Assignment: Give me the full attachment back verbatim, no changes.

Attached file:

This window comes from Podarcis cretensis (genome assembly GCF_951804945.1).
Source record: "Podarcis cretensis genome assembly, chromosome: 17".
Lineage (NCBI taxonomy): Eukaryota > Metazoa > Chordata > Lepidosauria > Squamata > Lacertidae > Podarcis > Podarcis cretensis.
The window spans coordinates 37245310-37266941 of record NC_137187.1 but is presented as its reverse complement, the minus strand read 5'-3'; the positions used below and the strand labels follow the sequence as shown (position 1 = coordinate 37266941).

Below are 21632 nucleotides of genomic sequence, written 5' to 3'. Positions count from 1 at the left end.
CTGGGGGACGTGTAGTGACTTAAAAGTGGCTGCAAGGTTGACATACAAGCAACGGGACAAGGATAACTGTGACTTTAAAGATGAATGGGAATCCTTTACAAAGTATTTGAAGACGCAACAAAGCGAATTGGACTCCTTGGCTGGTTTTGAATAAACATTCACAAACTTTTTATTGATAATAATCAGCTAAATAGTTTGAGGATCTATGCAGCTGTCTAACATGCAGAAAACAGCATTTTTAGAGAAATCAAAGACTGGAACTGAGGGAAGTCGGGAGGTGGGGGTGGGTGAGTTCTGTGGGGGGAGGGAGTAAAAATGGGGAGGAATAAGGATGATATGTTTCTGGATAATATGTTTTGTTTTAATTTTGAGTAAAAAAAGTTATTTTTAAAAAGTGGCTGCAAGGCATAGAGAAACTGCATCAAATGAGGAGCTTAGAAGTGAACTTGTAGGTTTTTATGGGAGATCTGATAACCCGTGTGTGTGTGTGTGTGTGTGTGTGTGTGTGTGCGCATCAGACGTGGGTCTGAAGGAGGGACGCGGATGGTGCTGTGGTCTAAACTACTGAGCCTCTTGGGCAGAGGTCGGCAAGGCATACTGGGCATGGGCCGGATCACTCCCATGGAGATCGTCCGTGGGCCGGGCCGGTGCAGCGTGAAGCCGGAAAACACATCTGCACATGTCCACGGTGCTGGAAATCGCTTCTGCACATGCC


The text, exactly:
This window comes from Podarcis cretensis (genome assembly GCF_951804945.1).
Source record: "Podarcis cretensis genome assembly, chromosome: 17".
Lineage (NCBI taxonomy): Eukaryota > Metazoa > Chordata > Lepidosauria > Squamata > Lacertidae > Podarcis > Podarcis cretensis.
The window spans coordinates 37245310-37266941 of record NC_137187.1 but is presented as its reverse complement, the minus strand read 5'-3'; the positions used below and the strand labels follow the sequence as shown (position 1 = coordinate 37266941).

Below are 21632 nucleotides of genomic sequence, written 5' to 3'. Positions count from 1 at the left end.
CTGGGGGACGTGTAGTGACTTAAAAGTGGCTGCAAGGTTGACATACAAGCAACGGGACAAGGATAACTGTGACTTTAAAGATGAATGGGAATCCTTTACAAAGTATTTGAAGACGCAACAAAGCGAATTGGACTCCTTGGCTGGTTTTGAATAAACATTCACAAACTTTTTATTGATAATAATCAGCTAAATAGTTTGAGGATCTATGCAGCTGTCTAACATGCAGAAAACAGCATTTTTAGAGAAATCAAAGACTGGAACTGAGGGAAGTCGGGAGGTGGGGGTGGGTGAGTTCTGTGGGGGGAGGGAGTAAAAATGGGGAGGAATAAGGATGATATGTTTCTGGATAATATGTTTTGTTTTAATTTTGAGTAAAAAAAGTTATTTTTAAAAAGTGGCTGCAAGGCATAGAGAAACTGCATCAAATGAGGAGCTTAGAAGTGAACTTGTAGGTTTTTATGGGAGATCTGATAACCCGTGTGTGTGTGTGTGTGTGTGTGTGTGTGTGTGCGCATCAGACGTGGGTCTGAAGGAGGGACGCGGATGGTGCTGTGGTCTAAACTACTGAGCCTCTTGGGCAGAGGTCGGCAAGGCATACTGGGCATGGGCCGGATCACTCCCATGGAGATCGTCCGTGGGCCGGGCCGGTGCAGCGTGAAGCCGGAAAACACATCTGCACATGTCCACGGTGCTGGAAATCGCTTCTGCACATGCC